Figures show that in the number of households including children that were accepted as homeless was up 12% in 2012.
The government have released figures that show there is a dramatic increase in 2012 in the number of families classed as homeless.
The figures show there was an increase of 10% in households accepted as homeless from the previous year, and 29% in the number of families living in B&Bs as temporary accommodation.
There was a 12% overall increase of household with children accepted as homeless, which is 34,080 households, and also an 11% increase of children living in temporary accommodation last year, which is 76,790 children.
Of the 53,130 households in temporary accommodation on 31 December 2012, 40,860 included dependent children and/or a pregnant woman. Only 4% of these are in B&Bs, the number of these who have been in B&Bs for longer than six weeks has increased by 92%.
In London, there is a 22% increase in homelessness, between October and December last year compared to the year before, and accounts for 31% of all of England’s homelessness.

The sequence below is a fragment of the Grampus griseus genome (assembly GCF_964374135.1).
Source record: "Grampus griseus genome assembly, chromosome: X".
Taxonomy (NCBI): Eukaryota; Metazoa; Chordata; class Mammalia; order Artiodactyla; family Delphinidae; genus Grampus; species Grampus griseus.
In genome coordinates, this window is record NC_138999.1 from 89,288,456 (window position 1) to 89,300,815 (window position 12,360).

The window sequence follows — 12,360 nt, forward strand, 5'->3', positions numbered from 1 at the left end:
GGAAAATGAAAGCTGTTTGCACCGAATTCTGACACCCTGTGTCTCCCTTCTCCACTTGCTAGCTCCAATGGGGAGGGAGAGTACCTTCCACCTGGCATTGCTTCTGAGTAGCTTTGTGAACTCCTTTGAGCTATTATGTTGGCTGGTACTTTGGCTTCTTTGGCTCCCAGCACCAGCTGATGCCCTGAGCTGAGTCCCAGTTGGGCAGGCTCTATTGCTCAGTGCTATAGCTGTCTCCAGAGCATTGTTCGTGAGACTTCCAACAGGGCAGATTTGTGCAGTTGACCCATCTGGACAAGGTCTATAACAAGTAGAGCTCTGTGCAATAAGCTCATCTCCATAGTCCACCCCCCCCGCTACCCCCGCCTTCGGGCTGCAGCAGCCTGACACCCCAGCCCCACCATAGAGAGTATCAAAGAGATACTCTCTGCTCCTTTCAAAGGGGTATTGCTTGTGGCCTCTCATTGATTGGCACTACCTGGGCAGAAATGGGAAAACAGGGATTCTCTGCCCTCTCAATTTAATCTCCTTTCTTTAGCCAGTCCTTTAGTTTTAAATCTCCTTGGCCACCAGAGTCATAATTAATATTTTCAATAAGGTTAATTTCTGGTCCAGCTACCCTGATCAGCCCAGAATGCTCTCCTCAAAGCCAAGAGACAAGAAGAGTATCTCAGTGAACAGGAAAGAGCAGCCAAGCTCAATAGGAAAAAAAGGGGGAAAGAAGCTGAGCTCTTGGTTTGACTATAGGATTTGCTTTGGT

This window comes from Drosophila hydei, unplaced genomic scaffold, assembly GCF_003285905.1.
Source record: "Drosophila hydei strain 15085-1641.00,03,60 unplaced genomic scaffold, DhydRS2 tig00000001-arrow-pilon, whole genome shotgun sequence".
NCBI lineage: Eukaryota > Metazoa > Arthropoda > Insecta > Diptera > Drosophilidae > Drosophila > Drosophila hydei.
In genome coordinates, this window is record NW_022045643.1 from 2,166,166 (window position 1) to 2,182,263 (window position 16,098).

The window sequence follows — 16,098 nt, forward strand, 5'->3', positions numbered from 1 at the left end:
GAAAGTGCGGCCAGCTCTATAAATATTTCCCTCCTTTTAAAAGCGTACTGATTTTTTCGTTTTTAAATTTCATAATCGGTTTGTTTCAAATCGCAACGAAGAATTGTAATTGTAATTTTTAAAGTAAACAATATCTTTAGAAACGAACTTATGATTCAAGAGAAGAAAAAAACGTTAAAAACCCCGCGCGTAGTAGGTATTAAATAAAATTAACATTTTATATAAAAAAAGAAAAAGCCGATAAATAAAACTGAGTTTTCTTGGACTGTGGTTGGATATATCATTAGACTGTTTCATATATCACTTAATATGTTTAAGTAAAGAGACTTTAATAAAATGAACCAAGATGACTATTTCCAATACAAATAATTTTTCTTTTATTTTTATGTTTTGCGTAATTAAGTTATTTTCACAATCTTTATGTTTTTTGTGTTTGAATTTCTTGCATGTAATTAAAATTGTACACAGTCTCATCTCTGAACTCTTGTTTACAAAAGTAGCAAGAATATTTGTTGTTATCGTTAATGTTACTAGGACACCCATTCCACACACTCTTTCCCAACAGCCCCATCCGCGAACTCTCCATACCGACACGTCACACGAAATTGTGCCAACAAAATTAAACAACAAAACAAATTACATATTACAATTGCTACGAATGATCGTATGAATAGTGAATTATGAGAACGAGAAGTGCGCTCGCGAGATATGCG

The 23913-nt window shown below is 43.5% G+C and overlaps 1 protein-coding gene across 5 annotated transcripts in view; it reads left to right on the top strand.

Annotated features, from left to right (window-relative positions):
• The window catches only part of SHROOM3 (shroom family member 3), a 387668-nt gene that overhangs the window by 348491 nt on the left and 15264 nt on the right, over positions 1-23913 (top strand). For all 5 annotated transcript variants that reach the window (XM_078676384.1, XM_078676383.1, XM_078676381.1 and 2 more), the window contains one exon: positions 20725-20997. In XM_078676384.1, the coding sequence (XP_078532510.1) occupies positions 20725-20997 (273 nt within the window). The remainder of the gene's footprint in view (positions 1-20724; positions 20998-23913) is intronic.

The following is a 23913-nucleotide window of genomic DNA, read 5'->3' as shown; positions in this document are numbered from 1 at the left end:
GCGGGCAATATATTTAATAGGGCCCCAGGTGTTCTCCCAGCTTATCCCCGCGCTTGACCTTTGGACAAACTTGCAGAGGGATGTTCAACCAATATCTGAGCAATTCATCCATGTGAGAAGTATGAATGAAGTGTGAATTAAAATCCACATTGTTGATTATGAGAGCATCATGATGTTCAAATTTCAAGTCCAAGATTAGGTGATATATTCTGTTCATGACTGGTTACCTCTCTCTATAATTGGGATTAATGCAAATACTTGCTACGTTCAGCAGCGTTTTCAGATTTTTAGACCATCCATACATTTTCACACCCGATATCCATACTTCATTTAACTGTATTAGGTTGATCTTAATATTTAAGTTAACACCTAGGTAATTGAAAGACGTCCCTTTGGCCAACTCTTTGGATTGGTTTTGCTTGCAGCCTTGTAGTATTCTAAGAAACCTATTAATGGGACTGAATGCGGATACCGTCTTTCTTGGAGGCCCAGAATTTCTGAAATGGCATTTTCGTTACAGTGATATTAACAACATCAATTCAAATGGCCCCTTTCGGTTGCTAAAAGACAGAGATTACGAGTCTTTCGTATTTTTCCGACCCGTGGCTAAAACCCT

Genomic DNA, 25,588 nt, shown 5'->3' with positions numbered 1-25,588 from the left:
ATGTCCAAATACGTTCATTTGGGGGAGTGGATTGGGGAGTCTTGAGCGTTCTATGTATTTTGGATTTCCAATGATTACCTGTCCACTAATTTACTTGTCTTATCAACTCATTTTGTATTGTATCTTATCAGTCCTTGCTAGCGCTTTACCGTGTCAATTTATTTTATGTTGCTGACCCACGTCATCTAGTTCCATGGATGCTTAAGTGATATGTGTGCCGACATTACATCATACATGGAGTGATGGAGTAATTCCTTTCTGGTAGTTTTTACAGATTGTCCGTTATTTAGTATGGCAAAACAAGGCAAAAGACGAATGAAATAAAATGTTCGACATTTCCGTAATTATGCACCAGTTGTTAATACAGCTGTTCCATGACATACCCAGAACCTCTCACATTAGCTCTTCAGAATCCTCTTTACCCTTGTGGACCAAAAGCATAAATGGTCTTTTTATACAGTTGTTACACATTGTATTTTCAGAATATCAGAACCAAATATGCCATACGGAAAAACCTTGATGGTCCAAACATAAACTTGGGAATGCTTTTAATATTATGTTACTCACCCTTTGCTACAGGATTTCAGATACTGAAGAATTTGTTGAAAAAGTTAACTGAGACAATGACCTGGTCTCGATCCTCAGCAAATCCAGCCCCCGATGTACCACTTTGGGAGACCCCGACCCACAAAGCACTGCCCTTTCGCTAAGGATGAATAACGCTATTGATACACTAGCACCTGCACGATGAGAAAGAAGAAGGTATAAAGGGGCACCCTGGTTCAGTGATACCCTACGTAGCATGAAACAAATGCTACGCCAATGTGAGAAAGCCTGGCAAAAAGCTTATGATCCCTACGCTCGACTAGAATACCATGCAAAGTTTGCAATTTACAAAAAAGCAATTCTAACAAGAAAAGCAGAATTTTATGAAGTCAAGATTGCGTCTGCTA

Shelter’s Chief Executive Campbell Robb said:
This is yet more proof of how families across the country are being pushed to breaking point.
The crippling cost of housing, combined with rising prices, flatlining wages and cuts to housing support, is meaning many families are simply no longer able to hold on to the roof over their heads.
We are extremely worried that people already feeling the squeeze because of the recession and benefit reductions will increasingly struggle as further cuts to the housing safety net come in this April.
Introduction The National Statement of Expectations for Supported Housing (NSE) was finally published on 20 October 2020, five years after the 2015 Comprehensive Spending Review suggested regulatory and oversight changes were needed, although in 2018 the government >>>
How to fund Housing Support and Social Care Services
"Alot of information in a short time, good for me because I travelled a long way. So I feel the journey was worthwhile."
C.T - People First Dorset